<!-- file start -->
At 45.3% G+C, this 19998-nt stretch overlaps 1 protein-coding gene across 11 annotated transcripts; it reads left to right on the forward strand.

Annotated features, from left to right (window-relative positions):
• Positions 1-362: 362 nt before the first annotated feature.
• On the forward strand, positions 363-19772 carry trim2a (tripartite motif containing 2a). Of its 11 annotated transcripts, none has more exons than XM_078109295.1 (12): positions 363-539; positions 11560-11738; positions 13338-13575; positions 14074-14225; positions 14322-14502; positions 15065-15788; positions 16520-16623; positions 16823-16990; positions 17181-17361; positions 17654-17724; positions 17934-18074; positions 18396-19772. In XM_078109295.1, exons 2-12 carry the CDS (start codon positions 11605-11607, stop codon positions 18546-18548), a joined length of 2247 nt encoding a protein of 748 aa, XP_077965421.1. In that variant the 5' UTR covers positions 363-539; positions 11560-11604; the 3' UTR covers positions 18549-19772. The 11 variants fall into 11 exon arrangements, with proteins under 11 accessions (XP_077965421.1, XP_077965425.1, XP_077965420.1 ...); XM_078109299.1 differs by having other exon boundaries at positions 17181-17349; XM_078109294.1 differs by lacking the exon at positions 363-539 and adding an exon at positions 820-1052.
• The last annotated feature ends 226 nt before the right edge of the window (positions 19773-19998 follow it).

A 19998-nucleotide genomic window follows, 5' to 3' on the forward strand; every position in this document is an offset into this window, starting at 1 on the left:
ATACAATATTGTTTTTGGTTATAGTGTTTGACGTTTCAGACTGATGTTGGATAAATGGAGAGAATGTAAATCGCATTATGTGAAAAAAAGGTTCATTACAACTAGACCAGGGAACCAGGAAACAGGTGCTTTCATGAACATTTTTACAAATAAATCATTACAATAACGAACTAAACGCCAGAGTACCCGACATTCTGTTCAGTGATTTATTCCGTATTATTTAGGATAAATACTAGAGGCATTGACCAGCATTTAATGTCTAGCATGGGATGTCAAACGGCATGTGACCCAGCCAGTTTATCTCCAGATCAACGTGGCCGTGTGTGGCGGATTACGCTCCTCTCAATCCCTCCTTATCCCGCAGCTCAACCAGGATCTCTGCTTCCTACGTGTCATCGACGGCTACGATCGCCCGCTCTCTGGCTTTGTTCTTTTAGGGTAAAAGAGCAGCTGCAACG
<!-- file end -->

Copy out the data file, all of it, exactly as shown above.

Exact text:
At 45.3% G+C, this 19998-nt stretch overlaps 1 protein-coding gene across 11 annotated transcripts; it reads left to right on the forward strand.

Annotated features, from left to right (window-relative positions):
• Positions 1-362: 362 nt before the first annotated feature.
• On the forward strand, positions 363-19772 carry trim2a (tripartite motif containing 2a). Of its 11 annotated transcripts, none has more exons than XM_078109295.1 (12): positions 363-539; positions 11560-11738; positions 13338-13575; positions 14074-14225; positions 14322-14502; positions 15065-15788; positions 16520-16623; positions 16823-16990; positions 17181-17361; positions 17654-17724; positions 17934-18074; positions 18396-19772. In XM_078109295.1, exons 2-12 carry the CDS (start codon positions 11605-11607, stop codon positions 18546-18548), a joined length of 2247 nt encoding a protein of 748 aa, XP_077965421.1. In that variant the 5' UTR covers positions 363-539; positions 11560-11604; the 3' UTR covers positions 18549-19772. The 11 variants fall into 11 exon arrangements, with proteins under 11 accessions (XP_077965421.1, XP_077965425.1, XP_077965420.1 ...); XM_078109299.1 differs by having other exon boundaries at positions 17181-17349; XM_078109294.1 differs by lacking the exon at positions 363-539 and adding an exon at positions 820-1052.
• The last annotated feature ends 226 nt before the right edge of the window (positions 19773-19998 follow it).

A 19998-nucleotide genomic window follows, 5' to 3' on the forward strand; every position in this document is an offset into this window, starting at 1 on the left:
ATACAATATTGTTTTTGGTTATAGTGTTTGACGTTTCAGACTGATGTTGGATAAATGGAGAGAATGTAAATCGCATTATGTGAAAAAAAGGTTCATTACAACTAGACCAGGGAACCAGGAAACAGGTGCTTTCATGAACATTTTTACAAATAAATCATTACAATAACGAACTAAACGCCAGAGTACCCGACATTCTGTTCAGTGATTTATTCCGTATTATTTAGGATAAATACTAGAGGCATTGACCAGCATTTAATGTCTAGCATGGGATGTCAAACGGCATGTGACCCAGCCAGTTTATCTCCAGATCAACGTGGCCGTGTGTGGCGGATTACGCTCCTCTCAATCCCTCCTTATCCCGCAGCTCAACCAGGATCTCTGCTTCCTACGTGTCATCGACGGCTACGATCGCCCGCTCTCTGGCTTTGTTCTTTTAGGGTAAAAGAGCAGCTGCAACG